Porch Flooring and Foundation
A well-built porch starts with a solid foundation. As a structure attached to your home, a porch is required to have a foundation that meets local building codes. The region you live in and your building site will determine the type of foundation your porch needs.
For example, a home built on a steep slope will often require foundation piers and needs to be engineered not only for porch load, but for factors like the climate, soil and geologic conditions in your area. These issues should be addressed before your porch foundation is selected and installed.
Tips for Planning Your Porch Foundation
- Make sure to slope the soil underneath your porch and direct water away. This helps avoid floor damage or mold issues on porch surfaces where water accumulates.
- Use lattice skirting or ornamental vents to encourage good air flow underneath your porch, to reduce the chance of mold and rot problems.
- Depending on the height of your porch, you can use hardware cloth or mesh behind lattice as rodent screening to keep pests out.
- Vent columns and newel posts at the top and bottom, and prime all sides, including cut edges, of all the materials used on your porch.
The flooring you choose for your porch is also very important. You want a durable porch floor that is resistant to the elements, complements your home and provides a beautiful backdrop for the rest of the space.
There are plenty of flooring options for a typical porch partially exposed to the elements, including wood, composite flooring and decking, brick, stone, concrete and ceramic tile. The right floor for your porch depends on the type of foundation you have, the location of your porch and the look you want to achieve. There are pros and cons with each material, so it pays to make sure the type you choose works for your specific porch.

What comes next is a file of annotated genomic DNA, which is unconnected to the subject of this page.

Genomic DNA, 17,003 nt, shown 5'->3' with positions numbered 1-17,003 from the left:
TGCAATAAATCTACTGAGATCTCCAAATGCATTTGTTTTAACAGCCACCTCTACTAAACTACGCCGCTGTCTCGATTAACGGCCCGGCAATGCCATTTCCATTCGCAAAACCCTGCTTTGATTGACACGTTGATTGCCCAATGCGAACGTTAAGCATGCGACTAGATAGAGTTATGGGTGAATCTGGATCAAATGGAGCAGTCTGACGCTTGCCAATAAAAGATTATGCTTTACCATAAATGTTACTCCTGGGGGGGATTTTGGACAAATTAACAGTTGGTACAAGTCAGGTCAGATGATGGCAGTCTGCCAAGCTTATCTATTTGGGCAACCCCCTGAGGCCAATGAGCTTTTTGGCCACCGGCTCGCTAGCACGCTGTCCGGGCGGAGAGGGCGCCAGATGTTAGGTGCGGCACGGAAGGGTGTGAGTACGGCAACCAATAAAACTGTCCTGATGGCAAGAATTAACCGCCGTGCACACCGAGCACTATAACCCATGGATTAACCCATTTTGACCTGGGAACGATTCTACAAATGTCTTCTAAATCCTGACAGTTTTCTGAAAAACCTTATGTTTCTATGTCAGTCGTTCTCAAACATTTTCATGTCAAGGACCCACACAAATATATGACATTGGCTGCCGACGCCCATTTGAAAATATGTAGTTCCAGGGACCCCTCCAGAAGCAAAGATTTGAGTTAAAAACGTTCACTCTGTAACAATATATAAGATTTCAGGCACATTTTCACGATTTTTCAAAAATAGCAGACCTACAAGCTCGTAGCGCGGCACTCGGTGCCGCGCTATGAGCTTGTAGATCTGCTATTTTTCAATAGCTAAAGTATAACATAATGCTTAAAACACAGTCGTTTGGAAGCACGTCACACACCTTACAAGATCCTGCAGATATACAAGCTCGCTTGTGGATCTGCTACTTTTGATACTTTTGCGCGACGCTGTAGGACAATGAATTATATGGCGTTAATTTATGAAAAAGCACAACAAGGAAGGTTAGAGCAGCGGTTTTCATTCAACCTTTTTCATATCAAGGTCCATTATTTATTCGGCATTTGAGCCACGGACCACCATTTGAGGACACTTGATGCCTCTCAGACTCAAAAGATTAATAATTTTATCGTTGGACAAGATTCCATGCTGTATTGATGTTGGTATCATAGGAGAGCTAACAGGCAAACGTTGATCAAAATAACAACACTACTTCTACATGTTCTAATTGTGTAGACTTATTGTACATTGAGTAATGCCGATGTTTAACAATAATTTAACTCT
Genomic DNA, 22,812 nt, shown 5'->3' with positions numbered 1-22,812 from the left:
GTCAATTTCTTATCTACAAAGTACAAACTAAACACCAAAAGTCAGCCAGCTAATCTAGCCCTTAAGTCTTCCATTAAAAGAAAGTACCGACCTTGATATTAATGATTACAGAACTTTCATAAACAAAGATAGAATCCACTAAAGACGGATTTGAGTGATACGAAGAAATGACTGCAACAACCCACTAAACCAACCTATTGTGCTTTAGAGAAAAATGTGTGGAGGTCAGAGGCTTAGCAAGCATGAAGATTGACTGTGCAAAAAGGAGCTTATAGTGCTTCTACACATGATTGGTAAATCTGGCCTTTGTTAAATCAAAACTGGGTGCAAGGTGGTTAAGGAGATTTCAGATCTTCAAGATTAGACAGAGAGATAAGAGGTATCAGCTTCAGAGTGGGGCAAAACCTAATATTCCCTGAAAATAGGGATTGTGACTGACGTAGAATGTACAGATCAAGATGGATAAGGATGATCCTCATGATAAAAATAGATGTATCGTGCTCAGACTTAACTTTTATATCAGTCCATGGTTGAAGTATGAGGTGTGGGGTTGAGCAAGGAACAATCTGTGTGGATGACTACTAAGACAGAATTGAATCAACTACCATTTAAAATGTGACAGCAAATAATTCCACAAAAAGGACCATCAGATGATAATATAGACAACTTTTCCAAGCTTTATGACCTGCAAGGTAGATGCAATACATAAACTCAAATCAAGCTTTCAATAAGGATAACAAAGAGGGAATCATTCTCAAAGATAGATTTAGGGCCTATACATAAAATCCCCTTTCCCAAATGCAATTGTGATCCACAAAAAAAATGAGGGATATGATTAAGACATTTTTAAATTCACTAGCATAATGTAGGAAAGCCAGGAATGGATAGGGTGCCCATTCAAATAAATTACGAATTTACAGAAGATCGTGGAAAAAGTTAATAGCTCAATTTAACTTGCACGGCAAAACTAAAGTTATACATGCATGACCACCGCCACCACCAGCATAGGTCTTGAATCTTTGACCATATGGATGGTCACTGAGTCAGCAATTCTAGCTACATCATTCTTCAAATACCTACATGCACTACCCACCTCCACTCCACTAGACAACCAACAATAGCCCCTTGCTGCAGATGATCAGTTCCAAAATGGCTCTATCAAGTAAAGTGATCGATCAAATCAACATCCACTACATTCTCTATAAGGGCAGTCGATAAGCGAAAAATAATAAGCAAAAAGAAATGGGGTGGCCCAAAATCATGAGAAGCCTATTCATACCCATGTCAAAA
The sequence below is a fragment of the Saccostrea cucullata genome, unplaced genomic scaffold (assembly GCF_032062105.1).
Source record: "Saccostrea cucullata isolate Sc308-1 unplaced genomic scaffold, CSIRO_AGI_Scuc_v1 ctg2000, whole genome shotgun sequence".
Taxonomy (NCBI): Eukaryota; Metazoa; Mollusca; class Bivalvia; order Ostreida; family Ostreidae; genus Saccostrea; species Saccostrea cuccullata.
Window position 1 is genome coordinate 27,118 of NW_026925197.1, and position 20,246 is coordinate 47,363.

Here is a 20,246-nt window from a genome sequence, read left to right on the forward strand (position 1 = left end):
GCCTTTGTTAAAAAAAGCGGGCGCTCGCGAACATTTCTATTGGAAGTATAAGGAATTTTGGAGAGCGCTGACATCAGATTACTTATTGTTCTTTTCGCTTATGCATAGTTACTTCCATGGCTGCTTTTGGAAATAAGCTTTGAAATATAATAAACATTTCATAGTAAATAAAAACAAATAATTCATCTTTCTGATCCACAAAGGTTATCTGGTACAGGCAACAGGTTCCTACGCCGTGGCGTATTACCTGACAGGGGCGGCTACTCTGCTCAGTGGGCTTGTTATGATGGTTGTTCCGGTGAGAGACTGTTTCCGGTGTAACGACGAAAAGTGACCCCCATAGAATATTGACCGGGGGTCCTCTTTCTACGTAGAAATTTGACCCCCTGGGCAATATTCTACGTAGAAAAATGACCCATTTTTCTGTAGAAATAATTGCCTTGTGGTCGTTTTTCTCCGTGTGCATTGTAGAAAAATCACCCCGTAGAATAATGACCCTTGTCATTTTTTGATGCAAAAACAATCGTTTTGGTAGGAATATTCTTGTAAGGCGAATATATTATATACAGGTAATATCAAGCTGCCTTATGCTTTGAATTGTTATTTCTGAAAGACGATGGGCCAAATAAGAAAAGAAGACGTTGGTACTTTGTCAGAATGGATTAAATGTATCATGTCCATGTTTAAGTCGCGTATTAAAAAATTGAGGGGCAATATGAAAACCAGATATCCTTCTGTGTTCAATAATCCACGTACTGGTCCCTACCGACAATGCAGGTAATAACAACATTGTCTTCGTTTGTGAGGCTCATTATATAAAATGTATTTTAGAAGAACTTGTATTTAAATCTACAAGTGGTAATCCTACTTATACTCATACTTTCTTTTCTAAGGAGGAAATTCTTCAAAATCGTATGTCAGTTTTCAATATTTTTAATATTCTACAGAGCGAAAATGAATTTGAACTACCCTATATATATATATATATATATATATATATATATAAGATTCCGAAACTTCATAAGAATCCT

Consider these things when choosing a porch floor:
- While natural fir is the traditional choice for a porch floor, good wood alternatives include cedar, mahogany and Brazilian Ipe.
- You can add interest and texture to your porch floor by mixing woods or laying boards in a creative pattern.
- Wood-free composite floors and composite tongue-and-groove flooring made from wood fibers and plastic resins offer a durable floor that has a natural wood "look" and is easier to maintain, but always follow manufacturer's instructions for installation and care.
- Masonry floors of brick, stone or tile are popular choices, as they're water-resistant, but the weight of these materials can require additional support when used for elevated porches.
- Poured or stamped concrete is another option. High-grade paints especially formulated for concrete give you the option of adding color or designs to your porch floor.